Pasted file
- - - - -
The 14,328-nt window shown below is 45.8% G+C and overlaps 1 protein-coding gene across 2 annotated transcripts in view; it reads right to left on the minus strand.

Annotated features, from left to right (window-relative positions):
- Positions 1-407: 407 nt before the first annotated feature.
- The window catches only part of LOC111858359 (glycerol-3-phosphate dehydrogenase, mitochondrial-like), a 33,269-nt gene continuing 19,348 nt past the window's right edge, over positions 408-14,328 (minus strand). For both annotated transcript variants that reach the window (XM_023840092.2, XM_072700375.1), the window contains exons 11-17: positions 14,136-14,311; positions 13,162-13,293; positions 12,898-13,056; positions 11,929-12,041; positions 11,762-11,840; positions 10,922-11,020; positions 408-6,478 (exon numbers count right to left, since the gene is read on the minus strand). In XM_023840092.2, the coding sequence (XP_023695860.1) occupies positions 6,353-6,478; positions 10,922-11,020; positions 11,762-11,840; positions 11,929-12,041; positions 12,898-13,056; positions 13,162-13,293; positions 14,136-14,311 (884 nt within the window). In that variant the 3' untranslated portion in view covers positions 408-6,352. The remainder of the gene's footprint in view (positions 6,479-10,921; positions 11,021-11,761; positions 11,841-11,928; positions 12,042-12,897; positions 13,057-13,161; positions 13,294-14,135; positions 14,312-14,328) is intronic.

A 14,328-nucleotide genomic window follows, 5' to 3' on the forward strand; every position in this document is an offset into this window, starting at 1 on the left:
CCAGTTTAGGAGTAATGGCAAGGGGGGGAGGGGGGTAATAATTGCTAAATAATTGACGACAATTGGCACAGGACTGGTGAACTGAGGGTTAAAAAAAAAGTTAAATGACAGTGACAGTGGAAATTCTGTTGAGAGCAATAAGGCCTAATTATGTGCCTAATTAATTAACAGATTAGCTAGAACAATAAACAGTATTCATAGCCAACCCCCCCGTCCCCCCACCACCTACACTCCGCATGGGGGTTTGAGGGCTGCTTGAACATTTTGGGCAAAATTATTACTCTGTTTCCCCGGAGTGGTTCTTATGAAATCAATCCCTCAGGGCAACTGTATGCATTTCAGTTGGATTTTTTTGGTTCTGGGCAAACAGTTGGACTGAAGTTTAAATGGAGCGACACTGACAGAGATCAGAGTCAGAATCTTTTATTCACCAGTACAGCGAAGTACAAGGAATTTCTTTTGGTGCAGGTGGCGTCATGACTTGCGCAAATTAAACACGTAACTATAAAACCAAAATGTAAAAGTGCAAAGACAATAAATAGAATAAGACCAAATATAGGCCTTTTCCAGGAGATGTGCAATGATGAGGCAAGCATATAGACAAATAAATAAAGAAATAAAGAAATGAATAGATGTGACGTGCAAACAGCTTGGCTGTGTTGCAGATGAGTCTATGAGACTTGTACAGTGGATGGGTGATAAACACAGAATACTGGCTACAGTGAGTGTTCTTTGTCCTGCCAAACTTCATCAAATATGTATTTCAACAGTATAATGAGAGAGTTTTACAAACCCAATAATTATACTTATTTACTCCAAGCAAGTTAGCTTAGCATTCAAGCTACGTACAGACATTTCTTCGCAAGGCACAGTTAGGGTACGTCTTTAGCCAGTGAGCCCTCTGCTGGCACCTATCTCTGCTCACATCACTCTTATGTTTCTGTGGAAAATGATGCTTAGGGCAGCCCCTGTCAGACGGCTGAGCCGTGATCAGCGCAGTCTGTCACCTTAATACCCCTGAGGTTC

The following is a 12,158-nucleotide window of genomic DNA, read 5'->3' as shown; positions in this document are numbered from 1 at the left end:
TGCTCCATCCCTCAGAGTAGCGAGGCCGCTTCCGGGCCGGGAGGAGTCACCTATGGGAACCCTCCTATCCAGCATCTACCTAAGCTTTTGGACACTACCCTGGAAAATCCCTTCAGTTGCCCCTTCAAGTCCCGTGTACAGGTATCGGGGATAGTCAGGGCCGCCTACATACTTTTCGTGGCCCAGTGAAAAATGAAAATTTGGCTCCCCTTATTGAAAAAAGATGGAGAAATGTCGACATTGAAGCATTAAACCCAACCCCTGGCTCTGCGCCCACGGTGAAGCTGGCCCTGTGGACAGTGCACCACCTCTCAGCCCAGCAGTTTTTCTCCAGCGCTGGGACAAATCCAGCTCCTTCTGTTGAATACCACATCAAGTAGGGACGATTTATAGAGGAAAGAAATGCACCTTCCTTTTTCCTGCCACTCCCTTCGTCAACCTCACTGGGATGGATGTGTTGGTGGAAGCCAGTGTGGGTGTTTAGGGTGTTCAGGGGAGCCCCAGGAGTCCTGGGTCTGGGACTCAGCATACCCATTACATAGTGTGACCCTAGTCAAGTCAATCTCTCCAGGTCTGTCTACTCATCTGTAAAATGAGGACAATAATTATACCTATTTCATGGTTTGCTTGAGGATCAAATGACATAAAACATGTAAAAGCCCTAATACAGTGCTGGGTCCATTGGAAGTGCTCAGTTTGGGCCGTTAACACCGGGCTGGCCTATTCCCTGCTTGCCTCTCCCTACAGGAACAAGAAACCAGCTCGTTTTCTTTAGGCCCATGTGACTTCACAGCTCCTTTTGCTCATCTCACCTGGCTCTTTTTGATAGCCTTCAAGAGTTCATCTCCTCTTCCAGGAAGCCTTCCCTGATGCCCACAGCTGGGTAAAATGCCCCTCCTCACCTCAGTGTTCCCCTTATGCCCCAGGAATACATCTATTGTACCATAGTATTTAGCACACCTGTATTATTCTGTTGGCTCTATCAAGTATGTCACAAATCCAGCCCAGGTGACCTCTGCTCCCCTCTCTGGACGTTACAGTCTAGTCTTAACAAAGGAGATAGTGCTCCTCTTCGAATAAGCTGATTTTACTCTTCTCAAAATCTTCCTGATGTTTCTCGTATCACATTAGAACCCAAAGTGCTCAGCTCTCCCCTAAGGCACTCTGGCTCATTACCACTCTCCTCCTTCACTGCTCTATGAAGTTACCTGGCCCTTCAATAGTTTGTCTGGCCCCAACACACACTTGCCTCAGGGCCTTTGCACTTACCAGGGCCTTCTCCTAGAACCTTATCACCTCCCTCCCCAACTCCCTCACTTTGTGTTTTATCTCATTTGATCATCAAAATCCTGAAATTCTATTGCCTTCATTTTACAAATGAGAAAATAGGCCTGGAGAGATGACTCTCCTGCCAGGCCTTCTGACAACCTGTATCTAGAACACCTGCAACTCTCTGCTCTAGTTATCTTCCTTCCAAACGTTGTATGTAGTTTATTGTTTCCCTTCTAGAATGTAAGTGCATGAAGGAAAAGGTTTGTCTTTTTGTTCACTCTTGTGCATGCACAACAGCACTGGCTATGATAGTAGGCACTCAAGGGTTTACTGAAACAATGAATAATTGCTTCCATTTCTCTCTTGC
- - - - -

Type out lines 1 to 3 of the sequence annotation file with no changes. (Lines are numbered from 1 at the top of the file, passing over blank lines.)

The 14,328-nt window shown below is 45.8% G+C and overlaps 1 protein-coding gene across 2 annotated transcripts in view; it reads right to left on the minus strand.

Annotated features, from left to right (window-relative positions):
- Positions 1-407: 407 nt before the first annotated feature.